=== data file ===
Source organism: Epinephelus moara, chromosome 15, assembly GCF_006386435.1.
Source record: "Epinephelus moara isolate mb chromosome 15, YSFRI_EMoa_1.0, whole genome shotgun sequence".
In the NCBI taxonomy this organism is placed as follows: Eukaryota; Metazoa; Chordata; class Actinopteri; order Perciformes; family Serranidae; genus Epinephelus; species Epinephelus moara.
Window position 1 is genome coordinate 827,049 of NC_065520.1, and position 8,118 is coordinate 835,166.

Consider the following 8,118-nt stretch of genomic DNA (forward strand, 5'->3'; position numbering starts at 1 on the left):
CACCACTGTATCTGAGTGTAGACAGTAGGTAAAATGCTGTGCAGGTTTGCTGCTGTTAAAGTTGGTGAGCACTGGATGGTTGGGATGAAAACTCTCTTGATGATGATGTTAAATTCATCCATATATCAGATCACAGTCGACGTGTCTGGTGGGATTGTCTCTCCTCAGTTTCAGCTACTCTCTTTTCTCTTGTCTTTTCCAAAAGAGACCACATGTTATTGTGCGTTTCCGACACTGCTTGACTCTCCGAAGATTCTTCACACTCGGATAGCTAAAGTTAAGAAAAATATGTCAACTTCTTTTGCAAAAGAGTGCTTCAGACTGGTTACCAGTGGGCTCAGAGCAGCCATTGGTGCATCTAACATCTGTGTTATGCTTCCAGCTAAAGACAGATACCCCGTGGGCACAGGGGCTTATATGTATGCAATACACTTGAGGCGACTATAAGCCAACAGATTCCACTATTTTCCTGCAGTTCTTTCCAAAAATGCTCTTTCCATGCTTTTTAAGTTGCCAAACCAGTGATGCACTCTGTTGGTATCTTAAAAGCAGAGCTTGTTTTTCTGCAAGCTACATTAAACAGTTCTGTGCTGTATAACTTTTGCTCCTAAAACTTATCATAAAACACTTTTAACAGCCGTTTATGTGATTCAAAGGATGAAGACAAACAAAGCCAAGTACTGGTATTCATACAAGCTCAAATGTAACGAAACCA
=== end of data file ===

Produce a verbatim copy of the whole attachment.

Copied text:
Source organism: Epinephelus moara, chromosome 15, assembly GCF_006386435.1.
Source record: "Epinephelus moara isolate mb chromosome 15, YSFRI_EMoa_1.0, whole genome shotgun sequence".
In the NCBI taxonomy this organism is placed as follows: Eukaryota; Metazoa; Chordata; class Actinopteri; order Perciformes; family Serranidae; genus Epinephelus; species Epinephelus moara.
Window position 1 is genome coordinate 827,049 of NC_065520.1, and position 8,118 is coordinate 835,166.

Consider the following 8,118-nt stretch of genomic DNA (forward strand, 5'->3'; position numbering starts at 1 on the left):
CACCACTGTATCTGAGTGTAGACAGTAGGTAAAATGCTGTGCAGGTTTGCTGCTGTTAAAGTTGGTGAGCACTGGATGGTTGGGATGAAAACTCTCTTGATGATGATGTTAAATTCATCCATATATCAGATCACAGTCGACGTGTCTGGTGGGATTGTCTCTCCTCAGTTTCAGCTACTCTCTTTTCTCTTGTCTTTTCCAAAAGAGACCACATGTTATTGTGCGTTTCCGACACTGCTTGACTCTCCGAAGATTCTTCACACTCGGATAGCTAAAGTTAAGAAAAATATGTCAACTTCTTTTGCAAAAGAGTGCTTCAGACTGGTTACCAGTGGGCTCAGAGCAGCCATTGGTGCATCTAACATCTGTGTTATGCTTCCAGCTAAAGACAGATACCCCGTGGGCACAGGGGCTTATATGTATGCAATACACTTGAGGCGACTATAAGCCAACAGATTCCACTATTTTCCTGCAGTTCTTTCCAAAAATGCTCTTTCCATGCTTTTTAAGTTGCCAAACCAGTGATGCACTCTGTTGGTATCTTAAAAGCAGAGCTTGTTTTTCTGCAAGCTACATTAAACAGTTCTGTGCTGTATAACTTTTGCTCCTAAAACTTATCATAAAACACTTTTAACAGCCGTTTATGTGATTCAAAGGATGAAGACAAACAAAGCCAAGTACTGGTATTCATACAAGCTCAAATGTAACGAAACCA